North Korean Missile Dud: Jimmie Johnson – It’s Johnson again and here’s why: he has crashed out of four of the last nine races. Johnson also got a pit road penalty on the first stop and then when he served the penalty, the team serviced the car again. That meant NASCAR had to penalize them again. How does that happen? Johnson has only one top 10 in the last nine races (3rd in the Brickyard 400) and only eight on the season. Good thing he won early in the year.

You Can Comeback, But You Can’t Stay Here: Joey Logano – Logano got popped for a speeding penalty before the midpoint of the race, so crew chief Todd Gordon used strategy to get him near the front. He held face and almost won the thing. If he had, Logano would have won four-straight Watkins Glen races (both NXS races the last two years, the Cup race last year, and the NXS race Saturday).

Ghost Driver: Kasey Kahne – With all the different strategies, pit road penalties, and wrecks shuffling the field, where was Kahne? He finished 20th and was never a part of the lead group, ever. He did get a speeding penalty early on, but unlike Allmendinger and Logano, never rebounded. While Kahne floundered and is 17th in points, Bayne, who is such an unrefined road racer that he ran Saturday’s race, is 16th in points and finished 9th in the race. Sunday was a missed opportunity for Kahne.

Never Fear, Underdog is Here: Casey Mears – He ran in the top 10 for a long stretch and finished 12th in the end. Not many underdog teams surfaced with the leaders, but Mears ran a clean race and got a decent result.

Wheel of Misfortune: Kyle Larson – He had run a great race and was in position to pick up some points and a great finish. But with the checkered flag in sight, he checked up to avoid the No 78 car and Allmendinger plowed him into the wall. Larson lost 25 points on that mishap and now has just an eight point advantage inside the Chase. Meanwhile, Buescher manages to wreck and still gain points on entering the top 30. If he does, then Larson is out. Larson trails teammate McMurray by 30 points for the next spot up in the Chase – instead of five points.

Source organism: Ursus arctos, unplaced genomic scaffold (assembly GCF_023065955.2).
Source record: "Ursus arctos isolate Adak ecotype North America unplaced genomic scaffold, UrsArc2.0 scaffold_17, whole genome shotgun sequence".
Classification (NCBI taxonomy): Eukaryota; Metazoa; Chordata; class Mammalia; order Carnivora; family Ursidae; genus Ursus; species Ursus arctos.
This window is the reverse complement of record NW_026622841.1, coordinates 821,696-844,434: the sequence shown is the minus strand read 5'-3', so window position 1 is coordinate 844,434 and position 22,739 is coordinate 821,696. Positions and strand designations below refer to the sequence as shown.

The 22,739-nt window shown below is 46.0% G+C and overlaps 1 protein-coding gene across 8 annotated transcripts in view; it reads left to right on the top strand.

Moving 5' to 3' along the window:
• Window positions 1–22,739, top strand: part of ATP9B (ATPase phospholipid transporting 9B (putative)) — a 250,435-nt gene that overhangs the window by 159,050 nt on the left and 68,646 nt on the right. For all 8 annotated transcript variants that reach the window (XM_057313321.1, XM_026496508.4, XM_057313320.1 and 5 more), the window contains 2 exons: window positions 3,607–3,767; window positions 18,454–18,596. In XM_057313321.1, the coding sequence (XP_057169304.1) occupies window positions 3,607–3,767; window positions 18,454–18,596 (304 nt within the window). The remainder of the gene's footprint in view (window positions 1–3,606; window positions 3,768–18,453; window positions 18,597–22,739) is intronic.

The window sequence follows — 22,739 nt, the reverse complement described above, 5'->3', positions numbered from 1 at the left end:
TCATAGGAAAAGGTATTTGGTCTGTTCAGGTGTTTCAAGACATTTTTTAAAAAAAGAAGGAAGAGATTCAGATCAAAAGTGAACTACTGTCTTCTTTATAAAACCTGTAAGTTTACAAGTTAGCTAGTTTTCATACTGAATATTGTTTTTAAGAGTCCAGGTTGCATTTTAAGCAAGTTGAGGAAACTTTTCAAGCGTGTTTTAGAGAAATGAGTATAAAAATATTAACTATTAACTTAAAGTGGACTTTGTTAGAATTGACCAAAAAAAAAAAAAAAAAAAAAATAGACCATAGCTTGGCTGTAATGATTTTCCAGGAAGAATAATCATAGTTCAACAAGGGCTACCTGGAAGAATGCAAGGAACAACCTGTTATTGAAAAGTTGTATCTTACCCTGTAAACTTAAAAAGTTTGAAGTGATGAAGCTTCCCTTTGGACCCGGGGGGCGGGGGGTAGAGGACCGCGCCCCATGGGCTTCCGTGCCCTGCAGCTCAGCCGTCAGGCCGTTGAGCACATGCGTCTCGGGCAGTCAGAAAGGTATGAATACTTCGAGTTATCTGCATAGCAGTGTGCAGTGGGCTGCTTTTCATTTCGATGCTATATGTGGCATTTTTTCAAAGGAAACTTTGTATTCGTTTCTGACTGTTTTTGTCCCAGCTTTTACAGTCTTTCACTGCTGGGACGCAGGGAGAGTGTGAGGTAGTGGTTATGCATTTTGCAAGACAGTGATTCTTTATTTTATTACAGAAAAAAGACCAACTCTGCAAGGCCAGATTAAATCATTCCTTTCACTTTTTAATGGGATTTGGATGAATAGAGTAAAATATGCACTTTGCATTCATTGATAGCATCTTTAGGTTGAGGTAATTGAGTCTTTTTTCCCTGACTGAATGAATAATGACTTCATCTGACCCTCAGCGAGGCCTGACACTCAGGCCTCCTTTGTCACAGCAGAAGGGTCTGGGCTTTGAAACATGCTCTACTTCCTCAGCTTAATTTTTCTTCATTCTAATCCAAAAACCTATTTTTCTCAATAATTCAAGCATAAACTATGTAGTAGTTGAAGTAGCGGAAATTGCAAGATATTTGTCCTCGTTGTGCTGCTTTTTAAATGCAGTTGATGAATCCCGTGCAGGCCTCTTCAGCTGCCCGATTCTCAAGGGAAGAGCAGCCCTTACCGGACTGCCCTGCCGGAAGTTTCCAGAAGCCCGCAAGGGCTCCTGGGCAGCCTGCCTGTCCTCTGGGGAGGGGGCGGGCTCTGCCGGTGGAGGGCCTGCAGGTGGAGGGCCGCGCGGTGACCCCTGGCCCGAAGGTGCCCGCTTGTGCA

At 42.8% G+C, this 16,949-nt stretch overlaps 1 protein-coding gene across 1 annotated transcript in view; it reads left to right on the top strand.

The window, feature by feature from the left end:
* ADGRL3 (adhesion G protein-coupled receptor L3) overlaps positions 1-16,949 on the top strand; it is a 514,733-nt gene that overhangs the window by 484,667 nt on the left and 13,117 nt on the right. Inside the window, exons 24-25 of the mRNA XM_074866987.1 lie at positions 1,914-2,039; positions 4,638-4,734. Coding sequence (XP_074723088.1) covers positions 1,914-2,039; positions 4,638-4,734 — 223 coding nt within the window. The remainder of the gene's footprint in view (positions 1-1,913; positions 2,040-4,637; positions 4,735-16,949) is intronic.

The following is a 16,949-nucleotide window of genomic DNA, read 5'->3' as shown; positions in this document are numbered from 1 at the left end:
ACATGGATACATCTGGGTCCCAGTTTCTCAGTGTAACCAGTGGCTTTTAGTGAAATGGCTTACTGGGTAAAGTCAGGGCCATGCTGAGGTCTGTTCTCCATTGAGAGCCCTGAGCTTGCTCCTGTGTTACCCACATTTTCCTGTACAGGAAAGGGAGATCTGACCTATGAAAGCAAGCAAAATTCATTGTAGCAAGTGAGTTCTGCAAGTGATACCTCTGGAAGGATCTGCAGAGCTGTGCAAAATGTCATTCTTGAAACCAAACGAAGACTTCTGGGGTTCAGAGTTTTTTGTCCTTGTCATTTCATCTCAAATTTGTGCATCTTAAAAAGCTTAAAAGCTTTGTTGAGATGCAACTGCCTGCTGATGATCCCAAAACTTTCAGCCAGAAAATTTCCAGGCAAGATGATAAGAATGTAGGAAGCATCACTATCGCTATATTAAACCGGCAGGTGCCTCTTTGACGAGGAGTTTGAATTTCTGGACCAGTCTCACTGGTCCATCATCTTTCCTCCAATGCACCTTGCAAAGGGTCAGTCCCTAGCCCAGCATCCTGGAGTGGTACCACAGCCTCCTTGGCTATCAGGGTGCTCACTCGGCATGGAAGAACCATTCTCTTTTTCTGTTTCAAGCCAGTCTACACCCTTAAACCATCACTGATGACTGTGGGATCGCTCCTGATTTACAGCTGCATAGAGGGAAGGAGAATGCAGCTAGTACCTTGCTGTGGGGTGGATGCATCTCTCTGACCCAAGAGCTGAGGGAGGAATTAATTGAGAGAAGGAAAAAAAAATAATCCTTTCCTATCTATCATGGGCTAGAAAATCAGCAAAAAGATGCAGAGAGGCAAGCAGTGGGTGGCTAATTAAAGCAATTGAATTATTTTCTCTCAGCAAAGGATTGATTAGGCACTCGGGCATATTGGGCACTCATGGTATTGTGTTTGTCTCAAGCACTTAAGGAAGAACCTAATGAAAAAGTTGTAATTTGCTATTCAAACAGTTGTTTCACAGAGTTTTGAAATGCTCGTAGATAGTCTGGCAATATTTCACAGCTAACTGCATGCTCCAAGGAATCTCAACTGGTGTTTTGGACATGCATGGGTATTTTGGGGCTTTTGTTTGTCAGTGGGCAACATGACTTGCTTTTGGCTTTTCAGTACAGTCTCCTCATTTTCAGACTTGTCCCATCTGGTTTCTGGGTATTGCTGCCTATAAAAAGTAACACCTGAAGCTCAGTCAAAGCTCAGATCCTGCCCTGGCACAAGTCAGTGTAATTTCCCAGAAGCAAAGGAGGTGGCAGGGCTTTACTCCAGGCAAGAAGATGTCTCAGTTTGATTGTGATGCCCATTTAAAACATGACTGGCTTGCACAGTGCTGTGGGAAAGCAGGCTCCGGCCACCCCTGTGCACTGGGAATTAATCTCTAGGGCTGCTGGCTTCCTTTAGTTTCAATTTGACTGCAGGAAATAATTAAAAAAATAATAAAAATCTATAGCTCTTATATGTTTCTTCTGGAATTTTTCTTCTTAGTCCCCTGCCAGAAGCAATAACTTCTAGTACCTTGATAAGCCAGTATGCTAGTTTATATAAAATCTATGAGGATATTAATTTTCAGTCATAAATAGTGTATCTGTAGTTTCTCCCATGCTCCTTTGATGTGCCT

Jimmie Johnson’s Golden Horseshoe: Chris Buescher – Second week in a row for this. Buescher manages to wreck, finish 30th, and still gain points on Ragan, who finished 32nd. Ragan holds 30th in the standings, the place Buescher needs to be to qualify for the Chase. Buescher also gained points on 32nd-in-points Regan Smith, who fell victim to mechanical trouble early in the event. Luck will be a major foundation of Buescher making the Chase this year. It’s working out.

Head-Scratcher Crown of Thorns: Furniture Row Racing announced Sunday that Erik Jones would pilot the No. 77 5-Hour Energy Toyota for the 2017 Sprint Cup season. Aligned with Joe Gibbs Racing, Jones, a JGR driver, will still essentially be with his powerhouse team. But the announced deal is only for 2017. Really? Arguably the hottest young talent in the sport, armed with a sponsor and paired with a burgeoning team that desperately wants to expand only officially gets inked for a year?

Here’s why: Jones is a JGR driver that is on loan to FRR, similarly to how Buescher is a Roush-Fenway Racing driver with the aligned Front Row Motorsports. Jones is ready for the Cup Series, but the JGR stable is full. So Jones is built in with some options.

Matt Kenseth is 44-years-old and is driving as well as he ever has, but he has to retire at some point. Some speculate that Erik Jones may hold a seat at FRR until he can replace Kenseth. Also in the JGR wings is Daniel Suarez, who has the sponsorship backing and now the stats to warrant a future Cup career. With Jones and Suarez, JGR has six great drivers and only four seats. That is why the relationship with FRR is an important one.

This seems to be the model for Cup teams: align with another satellite team and create a development program for a rookie. That is what Penske has done with the Wood Brothers and Ryan Blaney, Richard Childress Racing is kind of doing with Circle Sport/Leavine Family Racing and Ty Dillon, RFR with FRR and Buescher, and now JGR with FRR and Jones.

The ultimate goal for all of them is to get that driver under their actual umbrella and into one of their cars. In Gibbs’ case, they may not be able to do that very soon, but they have a very competitive team for their young driver to take flight,

NXS RaceTweet: Logano wins and battles hard with Keselowski at Watkins Glen, ahead of all sorts of crashes and Derrike Cope’s exploding tire. Seriously, what was that?

Georgia On My Mind: Chase Elliott salvaged a good points day after a terrible string of luck, finishing 13th at The Glen. He’s now 41 points ahead of Larson, who effectively will be the first person out of the Chase once Buescher enters the top 30 in points. So he has a good points cushion, but needs to keep the results up.

David Ragan spun twice, the second time destroying both his and Harvick’s cars, finishing 32nd and now holding 30th in the standings by just four markers over his buddy Buescher. Reed Sorenson got replaced by road racer Alex Kennedy in the No. 55 for this week.

Saturday’s NXS race was decent for Brandon Jones, finishing 13th and still holding 8th in the standings with no real chance of falling out of the Chase. Ryan Sieg caught damage in the bad Todd Bodine wreck, placing two laps down in 23rd. And the struggle was real for Garrett Smithley – he finished 39th with overheating issues.

Next: The Cup and Truck Series are both off for the weekend and return at Bristol Motor Speedway. The Xfinity Series races at Mid-Ohio Sports Car Course Saturday at 3:30 p.m. on USA on TV and MRN and Sirius/XM Ch. 90 on radio. That’s usually a good race.